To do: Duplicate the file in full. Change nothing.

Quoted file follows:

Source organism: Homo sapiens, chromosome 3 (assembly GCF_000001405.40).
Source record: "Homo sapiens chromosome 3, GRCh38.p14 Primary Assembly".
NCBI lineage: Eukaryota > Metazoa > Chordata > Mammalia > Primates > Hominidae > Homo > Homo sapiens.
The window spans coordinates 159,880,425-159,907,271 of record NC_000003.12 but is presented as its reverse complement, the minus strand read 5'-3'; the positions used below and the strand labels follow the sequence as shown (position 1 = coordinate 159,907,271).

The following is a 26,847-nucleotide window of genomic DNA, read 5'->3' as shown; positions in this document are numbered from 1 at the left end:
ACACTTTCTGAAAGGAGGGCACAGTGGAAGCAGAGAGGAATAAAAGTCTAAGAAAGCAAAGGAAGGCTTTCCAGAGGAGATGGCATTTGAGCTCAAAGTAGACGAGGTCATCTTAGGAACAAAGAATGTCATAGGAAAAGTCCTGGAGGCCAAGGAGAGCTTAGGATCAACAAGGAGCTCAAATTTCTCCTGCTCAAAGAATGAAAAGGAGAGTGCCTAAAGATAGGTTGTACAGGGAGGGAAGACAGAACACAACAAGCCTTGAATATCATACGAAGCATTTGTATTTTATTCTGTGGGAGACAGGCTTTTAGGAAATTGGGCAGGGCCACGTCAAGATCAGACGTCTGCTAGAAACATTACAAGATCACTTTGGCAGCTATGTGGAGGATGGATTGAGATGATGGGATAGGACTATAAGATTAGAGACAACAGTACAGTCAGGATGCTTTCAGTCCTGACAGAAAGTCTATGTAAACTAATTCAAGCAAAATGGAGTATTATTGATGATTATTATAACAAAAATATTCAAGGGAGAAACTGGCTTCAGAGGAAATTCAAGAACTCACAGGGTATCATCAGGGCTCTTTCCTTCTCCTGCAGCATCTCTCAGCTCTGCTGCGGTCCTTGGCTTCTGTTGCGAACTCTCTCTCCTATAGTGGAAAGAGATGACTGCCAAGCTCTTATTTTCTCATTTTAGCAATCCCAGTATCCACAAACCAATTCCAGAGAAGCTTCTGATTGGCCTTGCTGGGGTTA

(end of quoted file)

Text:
Source organism: Homo sapiens, chromosome 3 (assembly GCF_000001405.40).
Source record: "Homo sapiens chromosome 3, GRCh38.p14 Primary Assembly".
NCBI lineage: Eukaryota > Metazoa > Chordata > Mammalia > Primates > Hominidae > Homo > Homo sapiens.
The window spans coordinates 159,880,425-159,907,271 of record NC_000003.12 but is presented as its reverse complement, the minus strand read 5'-3'; the positions used below and the strand labels follow the sequence as shown (position 1 = coordinate 159,907,271).

The following is a 26,847-nucleotide window of genomic DNA, read 5'->3' as shown; positions in this document are numbered from 1 at the left end:
ACACTTTCTGAAAGGAGGGCACAGTGGAAGCAGAGAGGAATAAAAGTCTAAGAAAGCAAAGGAAGGCTTTCCAGAGGAGATGGCATTTGAGCTCAAAGTAGACGAGGTCATCTTAGGAACAAAGAATGTCATAGGAAAAGTCCTGGAGGCCAAGGAGAGCTTAGGATCAACAAGGAGCTCAAATTTCTCCTGCTCAAAGAATGAAAAGGAGAGTGCCTAAAGATAGGTTGTACAGGGAGGGAAGACAGAACACAACAAGCCTTGAATATCATACGAAGCATTTGTATTTTATTCTGTGGGAGACAGGCTTTTAGGAAATTGGGCAGGGCCACGTCAAGATCAGACGTCTGCTAGAAACATTACAAGATCACTTTGGCAGCTATGTGGAGGATGGATTGAGATGATGGGATAGGACTATAAGATTAGAGACAACAGTACAGTCAGGATGCTTTCAGTCCTGACAGAAAGTCTATGTAAACTAATTCAAGCAAAATGGAGTATTATTGATGATTATTATAACAAAAATATTCAAGGGAGAAACTGGCTTCAGAGGAAATTCAAGAACTCACAGGGTATCATCAGGGCTCTTTCCTTCTCCTGCAGCATCTCTCAGCTCTGCTGCGGTCCTTGGCTTCTGTTGCGAACTCTCTCTCCTATAGTGGAAAGAGATGACTGCCAAGCTCTTATTTTCTCATTTTAGCAATCCCAGTATCCACAAACCAATTCCAGAGAAGCTTCTGATTGGCCTTGCTGGGGTTA